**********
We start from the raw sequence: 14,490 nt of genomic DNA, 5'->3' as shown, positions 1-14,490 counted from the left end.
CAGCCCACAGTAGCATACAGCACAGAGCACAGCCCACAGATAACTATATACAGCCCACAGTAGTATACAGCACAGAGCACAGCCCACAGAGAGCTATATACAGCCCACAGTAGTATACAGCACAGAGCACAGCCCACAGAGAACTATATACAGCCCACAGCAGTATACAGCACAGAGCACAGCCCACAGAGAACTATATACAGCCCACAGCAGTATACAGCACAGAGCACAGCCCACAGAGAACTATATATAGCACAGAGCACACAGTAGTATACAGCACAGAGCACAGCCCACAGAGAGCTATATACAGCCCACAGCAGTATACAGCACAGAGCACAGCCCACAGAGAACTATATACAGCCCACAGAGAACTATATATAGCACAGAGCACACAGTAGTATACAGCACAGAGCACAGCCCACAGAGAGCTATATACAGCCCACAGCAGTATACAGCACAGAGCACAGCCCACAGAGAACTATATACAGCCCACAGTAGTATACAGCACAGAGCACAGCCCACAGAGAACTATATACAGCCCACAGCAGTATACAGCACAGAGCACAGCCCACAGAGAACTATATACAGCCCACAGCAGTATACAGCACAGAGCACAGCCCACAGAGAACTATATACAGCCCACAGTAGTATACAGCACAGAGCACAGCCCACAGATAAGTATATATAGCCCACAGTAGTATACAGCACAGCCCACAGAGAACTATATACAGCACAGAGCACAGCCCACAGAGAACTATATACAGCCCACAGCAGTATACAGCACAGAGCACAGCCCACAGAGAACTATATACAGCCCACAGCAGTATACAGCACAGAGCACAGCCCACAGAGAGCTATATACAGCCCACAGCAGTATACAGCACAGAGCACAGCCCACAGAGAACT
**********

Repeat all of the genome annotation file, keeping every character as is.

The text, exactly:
We start from the raw sequence: 14,490 nt of genomic DNA, 5'->3' as shown, positions 1-14,490 counted from the left end.
CAGCCCACAGTAGCATACAGCACAGAGCACAGCCCACAGATAACTATATACAGCCCACAGTAGTATACAGCACAGAGCACAGCCCACAGAGAGCTATATACAGCCCACAGTAGTATACAGCACAGAGCACAGCCCACAGAGAACTATATACAGCCCACAGCAGTATACAGCACAGAGCACAGCCCACAGAGAACTATATACAGCCCACAGCAGTATACAGCACAGAGCACAGCCCACAGAGAACTATATATAGCACAGAGCACACAGTAGTATACAGCACAGAGCACAGCCCACAGAGAGCTATATACAGCCCACAGCAGTATACAGCACAGAGCACAGCCCACAGAGAACTATATACAGCCCACAGAGAACTATATATAGCACAGAGCACACAGTAGTATACAGCACAGAGCACAGCCCACAGAGAGCTATATACAGCCCACAGCAGTATACAGCACAGAGCACAGCCCACAGAGAACTATATACAGCCCACAGTAGTATACAGCACAGAGCACAGCCCACAGAGAACTATATACAGCCCACAGCAGTATACAGCACAGAGCACAGCCCACAGAGAACTATATACAGCCCACAGCAGTATACAGCACAGAGCACAGCCCACAGAGAACTATATACAGCCCACAGTAGTATACAGCACAGAGCACAGCCCACAGATAAGTATATATAGCCCACAGTAGTATACAGCACAGCCCACAGAGAACTATATACAGCACAGAGCACAGCCCACAGAGAACTATATACAGCCCACAGCAGTATACAGCACAGAGCACAGCCCACAGAGAACTATATACAGCCCACAGCAGTATACAGCACAGAGCACAGCCCACAGAGAGCTATATACAGCCCACAGCAGTATACAGCACAGAGCACAGCCCACAGAGAACT